In a mature inference method, we need an ABC reference library of seriations that includes a good spectrum of mesoscale options, expressed in whatever set of macroscale options seem most likely given our gross-scale culture-historical knowledge or previous research.
Thus, I am going to work on finalizing graph builders that incorporate:
Each of these graph builders should then have the ability, ultimately, to also implement a lineage split or coalescence “on top” of that mesoscale connectivity pattern.
Given a reference table of seriations (seriation graph Laplacian eigenvalues, more precisely), a classifier model will always give me an answer as to which interaction model a seriation belongs to. So it’s really the full ABC inference loop that will help us figure out which of the models might be “least wrong,” with the possibility that none are very close always open. I have explored the Euclidean distance/L2 loss between the empirical seriation and the eigenvalue spectra of reference table data points, and that will be the first criterion used, although I want to fully explore Pudlo and Robert’s (2014) suggestion that a two step random forest analysis could perform better than simpler rejection or threshold methods in this situation.
This is really just a downpayment on a note, but I talked with Carl Lipo a great deal this weekend about an idea I’ve been developing, that cladistics and seriation are really separated by a “level” (sensu Dunnell (1971)) distinction. Frequency seriation, whatever the ordering algorithm, takes advantage of trait polymorphism in the population to make ordering decisions, whereas standard phylogenetic methods tend towards presence/absence of binary or multivalued variables. Thus, phylogenetics operates at a coarser level of analysis (but not scale!) and makes coarser distinctions.
Of course, there is a small literature on polymorphic characters in seriation, but it seems to die out and there are no packages I know of that use character frequencies in tree construction. If there were, those methods would be comparable to frequency seriation.
So really, various types of occurrence or character-state seriation are comparable to cladistics, as “macroevolutionary” methods, and frequency seriation is “mesoevolutionary” at a finer level of analysis.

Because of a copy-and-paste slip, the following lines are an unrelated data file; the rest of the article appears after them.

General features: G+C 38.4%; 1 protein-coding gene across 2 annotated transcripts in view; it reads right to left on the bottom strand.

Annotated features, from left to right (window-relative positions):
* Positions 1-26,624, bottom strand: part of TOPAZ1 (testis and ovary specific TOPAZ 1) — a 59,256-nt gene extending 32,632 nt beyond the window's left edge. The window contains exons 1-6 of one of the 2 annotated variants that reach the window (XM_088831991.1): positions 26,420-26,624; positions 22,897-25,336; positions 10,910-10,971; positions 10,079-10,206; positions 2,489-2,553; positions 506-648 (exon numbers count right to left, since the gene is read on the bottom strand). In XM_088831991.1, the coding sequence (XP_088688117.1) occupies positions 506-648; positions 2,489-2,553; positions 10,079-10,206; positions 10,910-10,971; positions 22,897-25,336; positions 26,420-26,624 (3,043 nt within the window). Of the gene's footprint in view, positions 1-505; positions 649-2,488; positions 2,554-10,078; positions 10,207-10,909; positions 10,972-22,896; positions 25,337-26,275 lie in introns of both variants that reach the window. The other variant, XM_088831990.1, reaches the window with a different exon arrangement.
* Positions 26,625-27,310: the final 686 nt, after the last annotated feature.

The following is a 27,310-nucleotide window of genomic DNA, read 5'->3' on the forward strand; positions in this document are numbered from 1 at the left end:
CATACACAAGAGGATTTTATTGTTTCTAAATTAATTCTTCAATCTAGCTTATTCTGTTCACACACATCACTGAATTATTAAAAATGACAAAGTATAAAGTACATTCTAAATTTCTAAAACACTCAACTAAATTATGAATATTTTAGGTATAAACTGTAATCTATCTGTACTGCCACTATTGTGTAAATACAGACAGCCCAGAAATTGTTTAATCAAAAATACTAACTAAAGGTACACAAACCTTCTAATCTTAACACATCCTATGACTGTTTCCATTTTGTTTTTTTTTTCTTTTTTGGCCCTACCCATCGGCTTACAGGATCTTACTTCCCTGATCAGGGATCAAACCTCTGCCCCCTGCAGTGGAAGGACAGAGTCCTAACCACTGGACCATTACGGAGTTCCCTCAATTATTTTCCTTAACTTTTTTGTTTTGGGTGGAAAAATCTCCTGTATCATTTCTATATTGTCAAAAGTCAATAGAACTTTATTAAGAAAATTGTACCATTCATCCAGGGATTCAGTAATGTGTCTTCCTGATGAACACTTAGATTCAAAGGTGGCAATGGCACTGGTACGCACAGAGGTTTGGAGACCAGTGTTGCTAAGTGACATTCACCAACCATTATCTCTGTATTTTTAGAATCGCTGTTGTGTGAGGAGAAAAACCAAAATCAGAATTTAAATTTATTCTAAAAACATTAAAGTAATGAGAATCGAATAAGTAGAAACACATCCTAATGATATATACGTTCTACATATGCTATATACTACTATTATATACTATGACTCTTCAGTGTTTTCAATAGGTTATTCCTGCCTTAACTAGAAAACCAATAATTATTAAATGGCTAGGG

TODO: discuss synapomorphies in cultural traits
We have a start on the continuity paper already, from SAA’s. The point of the empirical example in it right now is simply to show that we get the same answers when we examine frequency data with unimodality as the ordering criterion, compared to exact distance minimization. I think perhaps the point needs to shift to demonstrating how we can do much larger data sets with continuity seriation, which is crucial for truly understanding macroevolutionary patterning, while retaining the information about polymorphism that seriation employs (and cladistics generally does not, see previous section). This would be a good place to try to look at the LMV as a whole, adding Mainfort, PFG/Lipo, and anything else we have with enough sample size (it would be good, for example, to incorporate data from Greg Fox’s dissertation, from slightly further north in SE Missouri), and even look to seek if there are any data that would connect us up towards Cahokia.
The goal is to actually give several empirical demonstrations, with brief descriptions of what interaction pattern (or patterns) are believed to hold in each case, and walk through the analysis to describe how it’s done, and show answers for 1-3 data sets. This might be two chunks of Mississippian that have different local interaction patterns, and the Woodland data. I need to think more carefully about the difference between interaction expectations for Woodland vs. Late Prehistoric, since the dispersed vs nucleated issue will bear on what suite of models we examine for each. I may not be at a point where I can develop the reference library of seriation data for Woodland dispersed communities yet, and perhaps I need to focus on 1-3 different late expressions.
These are questions which arise when we describe the regional structure of social learning and cultural transmission using interval temporal networks as the representation for mesoscale relationships, and employ seriation graphs and their statistics as the data to infer the class of ITN.
Dunnell, Robert C. 1971. Systematics in Prehistory. New York: Free Press.
Pudlo, Pierre, Jean-Michel Marin, Arnaud Estoup, Jean-Marie Cornuet, Mathieu Gautier, and Christian P Robert. 2014. “ABC Model Choice via Random Forests.” ArXiv Preprint ArXiv:1406.6288.